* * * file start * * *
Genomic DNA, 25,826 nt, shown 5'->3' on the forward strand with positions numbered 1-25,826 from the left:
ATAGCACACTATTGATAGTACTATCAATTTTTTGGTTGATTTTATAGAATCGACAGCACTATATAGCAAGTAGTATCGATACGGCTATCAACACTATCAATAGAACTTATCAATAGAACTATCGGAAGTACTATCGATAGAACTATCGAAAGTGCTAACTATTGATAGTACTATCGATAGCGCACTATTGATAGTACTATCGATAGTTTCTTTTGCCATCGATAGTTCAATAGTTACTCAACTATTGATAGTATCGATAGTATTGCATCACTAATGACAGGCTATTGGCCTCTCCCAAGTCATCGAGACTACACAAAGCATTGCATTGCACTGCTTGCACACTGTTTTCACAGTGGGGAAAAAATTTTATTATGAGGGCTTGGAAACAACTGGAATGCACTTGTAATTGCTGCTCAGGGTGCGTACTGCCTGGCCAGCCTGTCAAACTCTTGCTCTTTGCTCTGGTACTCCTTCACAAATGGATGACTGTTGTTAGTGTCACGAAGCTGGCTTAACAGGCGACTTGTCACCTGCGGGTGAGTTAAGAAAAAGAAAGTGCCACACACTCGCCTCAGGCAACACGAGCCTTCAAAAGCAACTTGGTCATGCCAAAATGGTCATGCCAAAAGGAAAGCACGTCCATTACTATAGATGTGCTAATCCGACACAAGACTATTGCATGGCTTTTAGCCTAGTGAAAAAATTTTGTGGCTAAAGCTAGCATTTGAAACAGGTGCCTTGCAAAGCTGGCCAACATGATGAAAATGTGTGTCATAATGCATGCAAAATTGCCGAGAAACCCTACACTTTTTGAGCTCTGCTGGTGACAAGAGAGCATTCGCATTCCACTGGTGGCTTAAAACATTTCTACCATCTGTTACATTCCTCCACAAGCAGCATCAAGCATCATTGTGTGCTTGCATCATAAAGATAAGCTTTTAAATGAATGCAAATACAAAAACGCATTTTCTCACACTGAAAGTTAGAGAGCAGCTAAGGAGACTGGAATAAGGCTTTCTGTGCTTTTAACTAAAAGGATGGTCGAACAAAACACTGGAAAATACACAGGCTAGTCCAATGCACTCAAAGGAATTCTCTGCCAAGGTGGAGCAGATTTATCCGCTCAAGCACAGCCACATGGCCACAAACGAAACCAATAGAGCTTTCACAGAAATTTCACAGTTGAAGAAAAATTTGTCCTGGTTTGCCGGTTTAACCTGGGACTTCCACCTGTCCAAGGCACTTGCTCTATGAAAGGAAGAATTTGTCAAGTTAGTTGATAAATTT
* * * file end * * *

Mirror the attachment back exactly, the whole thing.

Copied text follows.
Genomic DNA, 25,826 nt, shown 5'->3' on the forward strand with positions numbered 1-25,826 from the left:
ATAGCACACTATTGATAGTACTATCAATTTTTTGGTTGATTTTATAGAATCGACAGCACTATATAGCAAGTAGTATCGATACGGCTATCAACACTATCAATAGAACTTATCAATAGAACTATCGGAAGTACTATCGATAGAACTATCGAAAGTGCTAACTATTGATAGTACTATCGATAGCGCACTATTGATAGTACTATCGATAGTTTCTTTTGCCATCGATAGTTCAATAGTTACTCAACTATTGATAGTATCGATAGTATTGCATCACTAATGACAGGCTATTGGCCTCTCCCAAGTCATCGAGACTACACAAAGCATTGCATTGCACTGCTTGCACACTGTTTTCACAGTGGGGAAAAAATTTTATTATGAGGGCTTGGAAACAACTGGAATGCACTTGTAATTGCTGCTCAGGGTGCGTACTGCCTGGCCAGCCTGTCAAACTCTTGCTCTTTGCTCTGGTACTCCTTCACAAATGGATGACTGTTGTTAGTGTCACGAAGCTGGCTTAACAGGCGACTTGTCACCTGCGGGTGAGTTAAGAAAAAGAAAGTGCCACACACTCGCCTCAGGCAACACGAGCCTTCAAAAGCAACTTGGTCATGCCAAAATGGTCATGCCAAAAGGAAAGCACGTCCATTACTATAGATGTGCTAATCCGACACAAGACTATTGCATGGCTTTTAGCCTAGTGAAAAAATTTTGTGGCTAAAGCTAGCATTTGAAACAGGTGCCTTGCAAAGCTGGCCAACATGATGAAAATGTGTGTCATAATGCATGCAAAATTGCCGAGAAACCCTACACTTTTTGAGCTCTGCTGGTGACAAGAGAGCATTCGCATTCCACTGGTGGCTTAAAACATTTCTACCATCTGTTACATTCCTCCACAAGCAGCATCAAGCATCATTGTGTGCTTGCATCATAAAGATAAGCTTTTAAATGAATGCAAATACAAAAACGCATTTTCTCACACTGAAAGTTAGAGAGCAGCTAAGGAGACTGGAATAAGGCTTTCTGTGCTTTTAACTAAAAGGATGGTCGAACAAAACACTGGAAAATACACAGGCTAGTCCAATGCACTCAAAGGAATTCTCTGCCAAGGTGGAGCAGATTTATCCGCTCAAGCACAGCCACATGGCCACAAACGAAACCAATAGAGCTTTCACAGAAATTTCACAGTTGAAGAAAAATTTGTCCTGGTTTGCCGGTTTAACCTGGGACTTCCACCTGTCCAAGGCACTTGCTCTATGAAAGGAAGAATTTGTCAAGTTAGTTGATAAATTT